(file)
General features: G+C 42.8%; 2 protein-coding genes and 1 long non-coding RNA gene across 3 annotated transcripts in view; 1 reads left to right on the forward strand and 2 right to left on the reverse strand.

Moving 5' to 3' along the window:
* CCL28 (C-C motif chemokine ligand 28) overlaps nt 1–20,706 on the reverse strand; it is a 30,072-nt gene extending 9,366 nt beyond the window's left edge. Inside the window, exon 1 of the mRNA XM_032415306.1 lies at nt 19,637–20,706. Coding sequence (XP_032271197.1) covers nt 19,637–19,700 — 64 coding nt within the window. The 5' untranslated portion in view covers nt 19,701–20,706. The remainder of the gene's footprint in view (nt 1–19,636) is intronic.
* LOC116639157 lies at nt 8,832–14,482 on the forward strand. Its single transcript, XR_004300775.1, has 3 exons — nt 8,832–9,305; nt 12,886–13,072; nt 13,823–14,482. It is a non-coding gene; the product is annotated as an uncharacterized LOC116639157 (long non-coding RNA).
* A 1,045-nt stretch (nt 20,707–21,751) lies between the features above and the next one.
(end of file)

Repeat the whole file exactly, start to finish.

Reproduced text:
General features: G+C 42.8%; 2 protein-coding genes and 1 long non-coding RNA gene across 3 annotated transcripts in view; 1 reads left to right on the forward strand and 2 right to left on the reverse strand.

Moving 5' to 3' along the window:
* CCL28 (C-C motif chemokine ligand 28) overlaps nt 1–20,706 on the reverse strand; it is a 30,072-nt gene extending 9,366 nt beyond the window's left edge. Inside the window, exon 1 of the mRNA XM_032415306.1 lies at nt 19,637–20,706. Coding sequence (XP_032271197.1) covers nt 19,637–19,700 — 64 coding nt within the window. The 5' untranslated portion in view covers nt 19,701–20,706. The remainder of the gene's footprint in view (nt 1–19,636) is intronic.
* LOC116639157 lies at nt 8,832–14,482 on the forward strand. Its single transcript, XR_004300775.1, has 3 exons — nt 8,832–9,305; nt 12,886–13,072; nt 13,823–14,482. It is a non-coding gene; the product is annotated as an uncharacterized LOC116639157 (long non-coding RNA).
* A 1,045-nt stretch (nt 20,707–21,751) lies between the features above and the next one.